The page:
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Functional Magnetic Resonance Imaging Study on Dysphagia after Unilateral Hemispheric Stroke: A Preliminary Study
  1. Shasha Li (jojo55{at}163.com)
  1. the 2nd Affiliated Hospital of Wenzhou Medical College, China
    1. Cheng Luo
    1. University of Electronic Science and Technology of China, China
      1. Bo Yu
      1. the 2nd Affiliated Hospital of Wenzhou Medical College, China
        1. Bo Yan
        1. West China Hospital of Sichuan University, China
          1. Qiyong Gong
          1. West China Hospital of Sichuan University, China
            1. Chengqi He
            1. West China Hospital of Sichuan University, China
              1. Li He
              1. West China Hospital of Sichuan University, China
                1. Xiaoqi Huang
                1. West China Hospital of Sichuan University, China
                  1. Dezhong Yao
                  1. University of Electronic Science and Technology of China, China
                    1. Su Lui
                    1. West China Hospital of Sichuan University, China
                      1. Hehan Tang
                      1. West China Hospital of Sichuan University, China
                        1. Qin Chen
                        1. West China Hospital of Sichuan University, China
                          1. Dong Zhou (zhoudong66{at}yahoo.de)
                          1. West China Hospital of Sichuan University, China

                            Abstract

                            Background: Swallowing dysfunction is common and disabling after acute stroke; however, the mechanism of dysphagia or recovery of swallowing from dysphagia remains uncertain. The purpose of this study was to explore cerebral activation of swallowing in dysphagia using functional magnetic resonance imaging (fMRI) to compare the functional anatomy of swallowing in unilateral hemispheric stroke patients and healthy adults.

                            Methods: In total, five left hemispheric stroke patients with dysphagia, five right hemispheric stroke patients with dysphagia and 10 healthy controls were examined with event-related fMRI, while laryngeal swallow-related movements were recorded. Data was processed using the general linear model.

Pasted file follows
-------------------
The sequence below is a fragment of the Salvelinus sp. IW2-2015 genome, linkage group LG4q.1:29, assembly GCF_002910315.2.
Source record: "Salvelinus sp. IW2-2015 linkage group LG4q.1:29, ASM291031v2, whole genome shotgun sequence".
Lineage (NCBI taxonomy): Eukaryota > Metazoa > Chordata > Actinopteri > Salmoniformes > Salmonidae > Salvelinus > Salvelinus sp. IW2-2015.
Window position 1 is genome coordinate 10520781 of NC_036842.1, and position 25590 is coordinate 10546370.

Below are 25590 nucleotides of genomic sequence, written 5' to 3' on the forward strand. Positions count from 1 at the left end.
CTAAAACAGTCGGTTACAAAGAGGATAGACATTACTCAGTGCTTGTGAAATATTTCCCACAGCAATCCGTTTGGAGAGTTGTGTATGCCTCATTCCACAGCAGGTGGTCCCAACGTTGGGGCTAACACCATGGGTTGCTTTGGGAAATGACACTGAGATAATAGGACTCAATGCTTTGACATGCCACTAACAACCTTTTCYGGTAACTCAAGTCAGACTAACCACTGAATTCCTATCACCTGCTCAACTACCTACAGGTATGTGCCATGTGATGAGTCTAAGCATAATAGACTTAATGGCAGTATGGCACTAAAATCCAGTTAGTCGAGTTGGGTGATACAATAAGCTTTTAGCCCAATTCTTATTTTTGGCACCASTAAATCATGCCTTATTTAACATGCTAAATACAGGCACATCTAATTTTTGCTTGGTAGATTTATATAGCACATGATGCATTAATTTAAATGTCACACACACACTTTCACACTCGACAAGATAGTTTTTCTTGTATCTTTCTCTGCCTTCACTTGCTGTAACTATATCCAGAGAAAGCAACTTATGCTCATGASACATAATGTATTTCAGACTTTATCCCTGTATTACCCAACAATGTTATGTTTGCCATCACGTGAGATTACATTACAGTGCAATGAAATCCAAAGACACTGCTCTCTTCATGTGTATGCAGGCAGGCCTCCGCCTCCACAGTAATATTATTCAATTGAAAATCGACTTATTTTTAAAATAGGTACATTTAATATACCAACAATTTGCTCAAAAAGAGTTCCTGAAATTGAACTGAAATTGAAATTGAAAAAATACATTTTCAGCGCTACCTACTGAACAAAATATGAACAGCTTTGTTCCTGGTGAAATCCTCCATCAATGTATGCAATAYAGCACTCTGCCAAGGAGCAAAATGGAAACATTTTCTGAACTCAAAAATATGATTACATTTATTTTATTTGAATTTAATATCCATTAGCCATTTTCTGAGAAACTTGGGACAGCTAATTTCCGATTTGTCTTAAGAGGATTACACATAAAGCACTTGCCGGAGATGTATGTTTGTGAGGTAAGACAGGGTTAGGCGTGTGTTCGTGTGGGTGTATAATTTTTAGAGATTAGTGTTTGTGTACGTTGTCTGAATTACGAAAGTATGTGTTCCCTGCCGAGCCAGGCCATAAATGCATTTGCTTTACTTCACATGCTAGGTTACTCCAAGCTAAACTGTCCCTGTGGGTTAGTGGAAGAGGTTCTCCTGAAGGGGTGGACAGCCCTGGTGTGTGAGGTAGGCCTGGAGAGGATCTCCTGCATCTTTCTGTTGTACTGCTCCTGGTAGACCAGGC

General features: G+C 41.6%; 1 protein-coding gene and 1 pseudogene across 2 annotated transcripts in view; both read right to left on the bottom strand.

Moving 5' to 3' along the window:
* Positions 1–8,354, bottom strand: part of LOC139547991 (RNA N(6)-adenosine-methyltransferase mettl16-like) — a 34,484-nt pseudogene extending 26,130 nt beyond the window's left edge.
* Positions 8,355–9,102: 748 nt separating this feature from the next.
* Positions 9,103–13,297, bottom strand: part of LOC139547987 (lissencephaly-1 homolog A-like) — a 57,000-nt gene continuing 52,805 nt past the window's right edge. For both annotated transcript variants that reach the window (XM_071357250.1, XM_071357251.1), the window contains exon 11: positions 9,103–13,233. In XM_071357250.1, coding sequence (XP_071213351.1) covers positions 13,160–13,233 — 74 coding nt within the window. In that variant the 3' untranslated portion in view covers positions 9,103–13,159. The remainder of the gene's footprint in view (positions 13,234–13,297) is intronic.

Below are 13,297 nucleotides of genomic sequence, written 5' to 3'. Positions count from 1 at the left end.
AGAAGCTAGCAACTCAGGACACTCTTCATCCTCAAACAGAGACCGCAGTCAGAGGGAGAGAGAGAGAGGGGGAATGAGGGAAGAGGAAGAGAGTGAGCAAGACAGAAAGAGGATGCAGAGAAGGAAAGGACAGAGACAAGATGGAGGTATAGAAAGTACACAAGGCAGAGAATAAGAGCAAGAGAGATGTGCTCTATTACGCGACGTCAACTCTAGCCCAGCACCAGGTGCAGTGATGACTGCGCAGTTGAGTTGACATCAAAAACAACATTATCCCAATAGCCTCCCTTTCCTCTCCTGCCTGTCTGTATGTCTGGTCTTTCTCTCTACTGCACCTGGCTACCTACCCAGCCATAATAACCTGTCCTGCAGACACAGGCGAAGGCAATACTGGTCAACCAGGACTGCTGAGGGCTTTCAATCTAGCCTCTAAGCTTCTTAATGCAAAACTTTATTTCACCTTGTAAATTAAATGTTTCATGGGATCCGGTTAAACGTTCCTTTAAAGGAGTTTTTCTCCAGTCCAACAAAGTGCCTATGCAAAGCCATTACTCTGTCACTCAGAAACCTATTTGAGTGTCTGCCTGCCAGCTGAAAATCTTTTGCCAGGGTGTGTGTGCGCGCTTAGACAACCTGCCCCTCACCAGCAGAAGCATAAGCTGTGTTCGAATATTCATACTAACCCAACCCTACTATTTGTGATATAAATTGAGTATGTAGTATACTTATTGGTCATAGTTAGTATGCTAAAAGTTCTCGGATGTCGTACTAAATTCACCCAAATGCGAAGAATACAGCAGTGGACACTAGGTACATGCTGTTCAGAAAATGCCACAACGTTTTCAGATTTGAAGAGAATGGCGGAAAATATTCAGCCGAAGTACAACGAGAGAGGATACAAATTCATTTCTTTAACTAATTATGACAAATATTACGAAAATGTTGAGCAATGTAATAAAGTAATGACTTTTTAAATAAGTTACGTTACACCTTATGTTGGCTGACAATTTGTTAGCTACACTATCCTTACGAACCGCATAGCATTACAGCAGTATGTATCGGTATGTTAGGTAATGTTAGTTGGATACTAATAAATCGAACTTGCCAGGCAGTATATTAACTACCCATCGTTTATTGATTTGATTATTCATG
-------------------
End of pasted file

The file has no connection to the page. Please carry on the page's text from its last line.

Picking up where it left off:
Results: A multifocal cerebral representation of swallowing was identified predominantly in the left hemisphere, in a bilateral and asymmetrical manner. Cerebral activation during swallowing tasks were localised to the precentral, postcentral and anterior cingulate gyri, insula and thalamus in all groups. Activation of volitional swallowing in dysphagic unilateral hemispheric stroke patients might require reorganisation of the dominant hemispheric motor cortex, or a compensatory shift in activation to unaffected areas of the hemisphere.

                            Conclusions: The results indicate that unilateral stroke of either cerebral hemisphere can produce dysphagia. Effective recovery is associated with cerebral activation related to cortical swallowing representation in the compensating or recruited areas of the intact hemisphere. Functional MRI is a useful method for exploring the spatial localisation of changes in neuronal activity during tasks that may be related to recovery. Therefore, the subsequent information gleaned from changes in neural plasticity could be useful for assessing the prognosis of dysphagic stroke.

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